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The exceptions such as"foreign" and "weird" seem abnormal to me because most of the rest of the ie or ei words follow the i before e rule. They don't have a "c". Why does that happen?

marked as duplicate by Edwin Ashworth, FumbleFingers, Jon Hanna, anongoodnurse, RyeɃreḁd Jun 13 '14 at 19:47

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Because the usual formation of that rule is incomplete and there really isn't a simple fix. The correct rule should apparently be (from the first link),

Use I before E

Except when C is followed by L, P, T or V

Or when sounded like "A" as in weight or "I" as in height

Or when a prefix or suffix implies E-I.

(Note that this means I before E after C the rest of the time!)

Note that there are still exceptions to the correct form of the rule,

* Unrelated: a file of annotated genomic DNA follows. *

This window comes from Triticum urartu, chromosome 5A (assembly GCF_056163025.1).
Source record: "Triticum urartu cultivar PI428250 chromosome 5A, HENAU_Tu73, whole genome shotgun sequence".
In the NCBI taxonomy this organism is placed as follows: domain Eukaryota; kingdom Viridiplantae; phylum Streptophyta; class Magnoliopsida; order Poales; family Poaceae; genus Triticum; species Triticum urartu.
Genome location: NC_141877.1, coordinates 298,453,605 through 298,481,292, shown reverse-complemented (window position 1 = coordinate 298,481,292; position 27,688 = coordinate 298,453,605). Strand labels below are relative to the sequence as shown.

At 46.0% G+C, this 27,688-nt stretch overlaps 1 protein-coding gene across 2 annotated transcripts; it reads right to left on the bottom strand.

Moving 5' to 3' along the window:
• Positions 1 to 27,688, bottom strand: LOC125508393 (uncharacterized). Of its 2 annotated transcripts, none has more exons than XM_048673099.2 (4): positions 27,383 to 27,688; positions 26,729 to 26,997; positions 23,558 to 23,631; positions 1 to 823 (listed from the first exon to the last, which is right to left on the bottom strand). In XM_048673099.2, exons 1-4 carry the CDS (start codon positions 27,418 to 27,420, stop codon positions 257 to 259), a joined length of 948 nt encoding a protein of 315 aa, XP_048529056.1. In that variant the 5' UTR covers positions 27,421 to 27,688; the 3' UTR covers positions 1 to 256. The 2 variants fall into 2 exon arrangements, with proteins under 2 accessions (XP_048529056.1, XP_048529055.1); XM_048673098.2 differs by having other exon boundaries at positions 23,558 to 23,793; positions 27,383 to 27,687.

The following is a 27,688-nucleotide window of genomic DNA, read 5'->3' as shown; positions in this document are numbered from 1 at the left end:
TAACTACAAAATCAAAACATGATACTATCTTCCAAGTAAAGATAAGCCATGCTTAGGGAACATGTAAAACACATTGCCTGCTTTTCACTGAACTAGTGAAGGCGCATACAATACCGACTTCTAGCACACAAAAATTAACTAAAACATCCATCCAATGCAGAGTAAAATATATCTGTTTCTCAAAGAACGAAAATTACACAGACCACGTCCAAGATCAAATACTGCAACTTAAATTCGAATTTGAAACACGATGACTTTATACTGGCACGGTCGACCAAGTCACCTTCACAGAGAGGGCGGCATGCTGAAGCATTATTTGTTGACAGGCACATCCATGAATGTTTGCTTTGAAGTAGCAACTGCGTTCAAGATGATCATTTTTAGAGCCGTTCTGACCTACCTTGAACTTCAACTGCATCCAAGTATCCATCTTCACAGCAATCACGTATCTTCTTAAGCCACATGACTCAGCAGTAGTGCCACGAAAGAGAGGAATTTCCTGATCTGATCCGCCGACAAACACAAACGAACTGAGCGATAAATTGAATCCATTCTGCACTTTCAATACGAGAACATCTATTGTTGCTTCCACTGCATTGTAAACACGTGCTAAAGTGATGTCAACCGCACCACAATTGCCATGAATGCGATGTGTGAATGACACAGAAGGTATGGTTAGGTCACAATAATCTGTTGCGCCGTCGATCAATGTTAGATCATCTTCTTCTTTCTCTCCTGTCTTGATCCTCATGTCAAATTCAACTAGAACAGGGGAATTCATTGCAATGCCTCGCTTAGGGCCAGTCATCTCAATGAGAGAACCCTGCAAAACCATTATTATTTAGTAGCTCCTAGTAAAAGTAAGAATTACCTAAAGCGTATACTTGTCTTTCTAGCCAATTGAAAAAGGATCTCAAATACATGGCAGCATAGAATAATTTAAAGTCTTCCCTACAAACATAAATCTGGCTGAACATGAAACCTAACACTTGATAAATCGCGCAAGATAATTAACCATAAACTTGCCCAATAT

The one I-E exception is: society (C followed by T but not E-I) (well, 3 if you count societal and societies) Of course this exception fools no one because "ie" is not a digraph in this case so the order is obvious.

The E-I exceptions are: albeit, neither, counterfeit, either, foreign, geisha, forfeit, heifer, herein, keister, leisure, peignoir, reveille, seize, sheik, sovereign, surfeit, therein, weir, weird, wherein [and variants like foreigner, forfeiture, seizure, sheikdom, weirdo, weirder]. The rare ones are: ceinture, enceinte, mullein, teiid, and villein. Of these, albeit, herein, therein and wherein are not digraphs so fool no one.


Words come into English from many different sources, with various West Germanic dialects and Norman French being the most significant. The fact that I tends to comes before E in most of our most commonly used words is a bit of a coincidence. When an E and an I are together, one of them has to come first, and -ie- is helped by the fact that words ending in -y usually convert to -ie- when made plural or past tense.

The "except after C" exception is mainly due to Anglo-Norman's heavy use of -ceivre- as a word root, from Latin capere, "to take" (e.g., receive, deceive, conceit, and so forth).

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